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It could be magic

January talking meme, Jan 21. From cornerofmadness: what draws you to the urban fantasy type of story lines?

I am drawn to urban fantasy stories because I like stories that show a secret supernatural world existing in what is ostensibly the mundane, scientifically skeptical world we all live in, and characters who lives are recognizable to the average reader, who are nevertheless part of that supernatural world.

Stories like BtVS, Harry Potter, or Dresden Files, make it easy to imagine that the supernatural exists around me in the world I see everyday. Stories like this allow me to think, "Underneath all this drab, dreary mundanity is a fantastic world full of excitement and magic." All I need is the right book/movie/TV show to reveal what's hidden all around me.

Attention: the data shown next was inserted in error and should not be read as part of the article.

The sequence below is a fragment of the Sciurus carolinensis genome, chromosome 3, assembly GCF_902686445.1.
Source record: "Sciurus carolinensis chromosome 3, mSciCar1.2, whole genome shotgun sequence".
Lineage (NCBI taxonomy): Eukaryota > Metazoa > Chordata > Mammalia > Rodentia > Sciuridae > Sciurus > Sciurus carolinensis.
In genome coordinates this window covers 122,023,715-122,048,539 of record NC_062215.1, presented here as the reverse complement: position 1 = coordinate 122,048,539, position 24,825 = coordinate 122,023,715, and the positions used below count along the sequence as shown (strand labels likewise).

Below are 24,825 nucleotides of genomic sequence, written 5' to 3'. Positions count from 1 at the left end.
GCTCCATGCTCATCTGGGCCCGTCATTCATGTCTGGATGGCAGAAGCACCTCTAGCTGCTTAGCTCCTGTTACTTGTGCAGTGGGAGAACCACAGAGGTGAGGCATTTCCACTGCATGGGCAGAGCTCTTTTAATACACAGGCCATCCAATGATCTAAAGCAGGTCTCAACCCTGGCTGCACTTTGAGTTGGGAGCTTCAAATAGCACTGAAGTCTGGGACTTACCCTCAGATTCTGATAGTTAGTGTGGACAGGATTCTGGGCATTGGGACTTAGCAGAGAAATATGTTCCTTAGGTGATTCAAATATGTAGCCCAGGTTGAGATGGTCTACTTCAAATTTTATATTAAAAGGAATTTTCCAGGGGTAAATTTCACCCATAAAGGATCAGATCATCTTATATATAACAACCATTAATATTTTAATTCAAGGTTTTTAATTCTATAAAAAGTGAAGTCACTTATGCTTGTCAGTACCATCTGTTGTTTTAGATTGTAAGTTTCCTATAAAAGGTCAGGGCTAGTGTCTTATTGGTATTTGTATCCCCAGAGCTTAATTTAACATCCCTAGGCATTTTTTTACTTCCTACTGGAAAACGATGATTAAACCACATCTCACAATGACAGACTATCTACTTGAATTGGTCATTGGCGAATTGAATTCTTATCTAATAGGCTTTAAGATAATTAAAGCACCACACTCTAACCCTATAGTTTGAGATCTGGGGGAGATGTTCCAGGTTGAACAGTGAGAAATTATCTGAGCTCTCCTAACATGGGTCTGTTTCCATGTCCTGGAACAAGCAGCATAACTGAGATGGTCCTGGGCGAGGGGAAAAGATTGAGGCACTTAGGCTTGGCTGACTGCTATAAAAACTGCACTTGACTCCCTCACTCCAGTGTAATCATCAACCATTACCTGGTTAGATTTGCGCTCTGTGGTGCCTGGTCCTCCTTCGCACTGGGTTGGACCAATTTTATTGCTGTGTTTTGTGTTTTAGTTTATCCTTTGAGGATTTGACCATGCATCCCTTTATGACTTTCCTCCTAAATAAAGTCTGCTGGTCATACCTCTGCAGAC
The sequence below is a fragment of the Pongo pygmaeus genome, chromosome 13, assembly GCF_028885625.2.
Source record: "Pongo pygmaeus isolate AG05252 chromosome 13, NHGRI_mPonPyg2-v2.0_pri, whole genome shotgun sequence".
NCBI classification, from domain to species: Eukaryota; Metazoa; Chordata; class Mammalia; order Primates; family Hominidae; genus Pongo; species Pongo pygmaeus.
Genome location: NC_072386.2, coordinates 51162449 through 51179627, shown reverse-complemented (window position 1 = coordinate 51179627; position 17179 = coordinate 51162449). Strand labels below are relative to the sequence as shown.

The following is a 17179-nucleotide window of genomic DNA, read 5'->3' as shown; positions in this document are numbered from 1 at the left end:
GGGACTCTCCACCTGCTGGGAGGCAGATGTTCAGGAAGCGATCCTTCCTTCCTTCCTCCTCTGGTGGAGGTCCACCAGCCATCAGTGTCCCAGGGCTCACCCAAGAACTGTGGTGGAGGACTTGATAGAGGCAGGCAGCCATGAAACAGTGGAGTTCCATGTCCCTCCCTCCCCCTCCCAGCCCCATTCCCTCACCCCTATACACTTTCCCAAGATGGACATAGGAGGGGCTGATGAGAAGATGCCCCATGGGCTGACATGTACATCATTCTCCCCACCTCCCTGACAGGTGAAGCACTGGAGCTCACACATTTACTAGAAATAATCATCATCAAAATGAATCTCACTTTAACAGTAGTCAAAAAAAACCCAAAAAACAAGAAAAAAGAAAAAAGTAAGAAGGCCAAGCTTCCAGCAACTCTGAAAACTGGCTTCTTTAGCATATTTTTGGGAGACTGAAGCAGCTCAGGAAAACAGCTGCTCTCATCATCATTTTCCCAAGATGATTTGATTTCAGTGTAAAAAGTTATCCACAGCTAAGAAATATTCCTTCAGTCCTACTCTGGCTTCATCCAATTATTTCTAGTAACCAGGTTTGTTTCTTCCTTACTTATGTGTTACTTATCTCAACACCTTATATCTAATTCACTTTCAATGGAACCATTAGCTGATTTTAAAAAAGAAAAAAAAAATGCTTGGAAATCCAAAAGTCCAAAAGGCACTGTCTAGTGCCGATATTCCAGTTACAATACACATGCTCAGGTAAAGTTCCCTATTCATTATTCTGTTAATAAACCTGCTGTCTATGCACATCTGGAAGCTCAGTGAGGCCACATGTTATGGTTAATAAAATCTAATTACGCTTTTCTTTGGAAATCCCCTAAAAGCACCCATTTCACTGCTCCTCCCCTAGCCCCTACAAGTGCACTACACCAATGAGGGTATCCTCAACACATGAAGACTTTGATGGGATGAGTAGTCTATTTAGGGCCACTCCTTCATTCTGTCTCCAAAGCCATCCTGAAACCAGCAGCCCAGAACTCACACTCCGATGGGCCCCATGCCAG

And that makes the mundane world I see outside my window seem just a little bit more magical.

Take Buffy, for example. As I understand it, the BtVS/Angel world is supposed to be our world. Not an alternate universe or anything like that. It's our world, but what most of us don't realize is that magic is real if you know how to tap into it. Demons exist, just hope you don't run into one.

Why do I have this need? I guess because I'm an agnostic, and an empiricist, but what I feel compelled to believe is not the same thing as what I wish were true. "Urban" fantasy lets me step away from that for an hour or two.

This is the reason I am not drawn much to High Fantasy (e.g., Lord of the Rings). High fantasy stories are set in completely imaginary places that aren't Earth, nor even historical Earth. They often contain humans, dogs, oak trees, and other earthlike things to make them more accessible, but the resemblance to our world is usually a pseudo-resemblance to some historical era I have little connection to. I don't mind fantasy or science fiction set in a historical period on Earth, as long as the historical period is genuinely drawn outside of its supernatural elements.